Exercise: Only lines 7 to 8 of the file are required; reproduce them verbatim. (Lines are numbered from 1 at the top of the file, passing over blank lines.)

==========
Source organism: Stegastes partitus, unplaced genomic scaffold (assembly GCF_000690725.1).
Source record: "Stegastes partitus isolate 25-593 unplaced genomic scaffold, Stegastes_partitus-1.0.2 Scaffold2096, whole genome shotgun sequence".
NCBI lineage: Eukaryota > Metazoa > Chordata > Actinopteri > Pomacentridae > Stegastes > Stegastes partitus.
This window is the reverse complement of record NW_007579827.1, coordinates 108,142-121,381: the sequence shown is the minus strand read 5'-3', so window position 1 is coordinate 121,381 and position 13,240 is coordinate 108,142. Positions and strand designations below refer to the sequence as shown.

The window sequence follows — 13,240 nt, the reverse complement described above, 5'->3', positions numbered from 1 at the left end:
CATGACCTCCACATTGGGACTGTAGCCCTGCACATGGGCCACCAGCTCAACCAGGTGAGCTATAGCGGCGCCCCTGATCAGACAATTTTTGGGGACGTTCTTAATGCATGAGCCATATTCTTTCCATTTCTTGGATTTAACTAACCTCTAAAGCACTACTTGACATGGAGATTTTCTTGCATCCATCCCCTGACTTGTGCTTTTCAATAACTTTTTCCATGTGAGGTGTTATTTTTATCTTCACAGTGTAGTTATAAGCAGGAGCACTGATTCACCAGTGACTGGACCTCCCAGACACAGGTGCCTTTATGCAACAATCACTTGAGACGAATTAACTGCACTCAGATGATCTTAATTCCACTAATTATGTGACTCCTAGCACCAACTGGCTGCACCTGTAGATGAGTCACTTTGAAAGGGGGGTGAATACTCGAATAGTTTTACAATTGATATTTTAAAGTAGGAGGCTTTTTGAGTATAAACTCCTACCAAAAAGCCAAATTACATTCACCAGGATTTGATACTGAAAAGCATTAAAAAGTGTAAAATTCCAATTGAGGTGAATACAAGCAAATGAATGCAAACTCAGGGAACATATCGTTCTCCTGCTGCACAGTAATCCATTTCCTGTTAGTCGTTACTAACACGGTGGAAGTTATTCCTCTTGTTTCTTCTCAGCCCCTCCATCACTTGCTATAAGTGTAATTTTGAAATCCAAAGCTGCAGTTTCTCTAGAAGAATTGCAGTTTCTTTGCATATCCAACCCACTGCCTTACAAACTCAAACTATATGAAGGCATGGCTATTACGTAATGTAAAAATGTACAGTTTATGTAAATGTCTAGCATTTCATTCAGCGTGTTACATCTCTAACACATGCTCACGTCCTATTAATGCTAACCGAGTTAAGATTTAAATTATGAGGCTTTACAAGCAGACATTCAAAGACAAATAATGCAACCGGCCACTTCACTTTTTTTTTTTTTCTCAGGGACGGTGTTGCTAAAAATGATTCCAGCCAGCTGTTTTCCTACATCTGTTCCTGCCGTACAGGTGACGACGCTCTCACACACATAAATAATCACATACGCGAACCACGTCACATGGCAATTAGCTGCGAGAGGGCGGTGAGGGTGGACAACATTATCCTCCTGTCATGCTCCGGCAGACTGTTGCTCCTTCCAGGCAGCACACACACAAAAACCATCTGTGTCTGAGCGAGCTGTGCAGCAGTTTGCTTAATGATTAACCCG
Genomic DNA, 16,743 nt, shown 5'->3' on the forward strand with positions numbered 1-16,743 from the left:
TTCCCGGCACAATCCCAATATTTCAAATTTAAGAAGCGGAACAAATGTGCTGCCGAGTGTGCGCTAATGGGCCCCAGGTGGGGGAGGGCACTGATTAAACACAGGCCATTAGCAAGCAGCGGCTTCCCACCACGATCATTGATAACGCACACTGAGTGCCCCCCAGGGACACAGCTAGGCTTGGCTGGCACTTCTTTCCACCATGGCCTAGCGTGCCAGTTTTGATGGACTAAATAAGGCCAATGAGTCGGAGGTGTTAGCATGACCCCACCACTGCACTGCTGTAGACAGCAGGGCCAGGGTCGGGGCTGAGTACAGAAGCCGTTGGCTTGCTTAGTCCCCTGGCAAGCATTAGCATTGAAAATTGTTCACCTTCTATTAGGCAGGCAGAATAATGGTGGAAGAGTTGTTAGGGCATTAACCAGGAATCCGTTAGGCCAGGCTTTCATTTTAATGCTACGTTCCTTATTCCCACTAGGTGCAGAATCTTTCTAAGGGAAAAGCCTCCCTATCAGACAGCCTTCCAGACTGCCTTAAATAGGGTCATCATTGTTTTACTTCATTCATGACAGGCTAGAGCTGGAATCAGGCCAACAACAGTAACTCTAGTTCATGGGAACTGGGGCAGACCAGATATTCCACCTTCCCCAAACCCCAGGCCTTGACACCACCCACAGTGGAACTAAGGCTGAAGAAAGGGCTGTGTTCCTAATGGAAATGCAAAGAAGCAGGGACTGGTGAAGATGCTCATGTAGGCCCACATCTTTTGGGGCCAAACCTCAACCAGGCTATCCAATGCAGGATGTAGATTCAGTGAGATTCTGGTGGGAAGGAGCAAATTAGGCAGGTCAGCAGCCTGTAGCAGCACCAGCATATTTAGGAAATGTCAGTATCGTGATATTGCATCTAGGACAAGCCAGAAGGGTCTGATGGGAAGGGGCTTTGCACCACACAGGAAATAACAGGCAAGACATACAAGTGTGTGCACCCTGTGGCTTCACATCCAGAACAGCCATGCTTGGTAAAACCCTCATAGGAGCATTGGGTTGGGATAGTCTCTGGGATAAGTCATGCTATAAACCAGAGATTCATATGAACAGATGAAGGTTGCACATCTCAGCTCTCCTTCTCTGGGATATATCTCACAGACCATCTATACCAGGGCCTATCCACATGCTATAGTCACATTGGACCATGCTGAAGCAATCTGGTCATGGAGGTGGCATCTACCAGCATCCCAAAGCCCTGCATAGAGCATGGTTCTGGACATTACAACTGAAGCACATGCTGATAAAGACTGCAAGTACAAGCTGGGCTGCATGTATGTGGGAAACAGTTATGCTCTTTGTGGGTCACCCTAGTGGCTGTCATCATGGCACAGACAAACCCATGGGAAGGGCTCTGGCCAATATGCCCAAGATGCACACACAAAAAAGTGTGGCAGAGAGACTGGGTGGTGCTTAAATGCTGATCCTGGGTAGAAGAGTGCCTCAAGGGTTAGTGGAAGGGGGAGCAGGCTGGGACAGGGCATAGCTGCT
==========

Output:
Genomic DNA, 16,743 nt, shown 5'->3' on the forward strand with positions numbered 1-16,743 from the left:
TTCCCGGCACAATCCCAATATTTCAAATTTAAGAAGCGGAACAAATGTGCTGCCGAGTGTGCGCTAATGGGCCCCAGGTGGGGGAGGGCACTGATTAAACACAGGCCATTAGCAAGCAGCGGCTTCCCACCACGATCATTGATAACGCACACTGAGTGCCCCCCAGGGACACAGCTAGGCTTGGCTGGCACTTCTTTCCACCATGGCCTAGCGTGCCAGTTTTGATGGACTAAATAAGGCCAATGAGTCGGAGGTGTTAGCATGACCCCACCACTGCACTGCTGTAGACAGCAGGGCCAGGGTCGGGGCTGAGTACAGAAGCCGTTGGCTTGCTTAGTCCCCTGGCAAGCATTAGCATTGAAAATTGTTCACCTTCTATTAGGCAGGCAGAATAATGGTGGAAGAGTTGTTAGGGCATTAACCAGGAATCCGTTAGGCCAGGCTTTCATTTTAATGCTACGTTCCTTATTCCCACTAGGTGCAGAATCTTTCTAAGGGAAAAGCCTCCCTATCAGACAGCCTTCCAGACTGCCTTAAATAGGGTCATCATTGTTTTACTTCATTCATGACAGGCTAGAGCTGGAATCAGGCCAACAACAGTAACTCTAGTTCATGGGAACTGGGGCAGACCAGATATTCCACCTTCCCCAAACCCCAGGCCTTGACACCACCCACAGTGGAACTAAGGCTGAAGAAAGGGCTGTGTTCCTAATGGAAATGCAAAGAAGCAGGGACTGGTGAAGATGCTCATGTAGGCCCACATCTTTTGGGGCCAAACCTCAACCAGGCTATCCAATGCAGGATGTAGATTCAGTGAGATTCTGGTGGGAAGGAGCAAATTAGGCAGGTCAGCAGCCTGTAGCAGCACCAGCATATTTAGGAAATGTCAGTATCGTGATATTGCATCTAGGACAAGCCAGAAGGGTCTGATGGGAAGGGGCTTTGCACCACACAGGAAATAACAGGCAAGACATACAAGTGTGTGCACCCTGTGGCTTCACATCCAGAACAGCCATGCTTGGTAAAACCCTCATAGGAGCATTGGGTTGGGATAGTCTCTGGGATAAGTCATGCTATAAACCAGAGATTCATATGAACAGATGAAGGTTGCACATCTCAGCTCTCCTTCTCTGGGATATATCTCACAGACCATCTATACCAGGGCCTATCCACATGCTATAGTCACATTGGACCATGCTGAAGCAATCTGGTCATGGAGGTGGCATCTACCAGCATCCCAAAGCCCTGCATAGAGCATGGTTCTGGACATTACAACTGAAGCACATGCTGATAAAGACTGCAAGTACAAGCTGGGCTGCATGTATGTGGGAAACAGTTATGCTCTTTGTGGGTCACCCTAGTGGCTGTCATCATGGCACAGACAAACCCATGGGAAGGGCTCTGGCCAATATGCCCAAGATGCACACACAAAAAAGTGTGGCAGAGAGACTGGGTGGTGCTTAAATGCTGATCCTGGGTAGAAGAGTGCCTCAAGGGTTAGTGGAAGGGGGAGCAGGCTGGGACAGGGCATAGCTGCT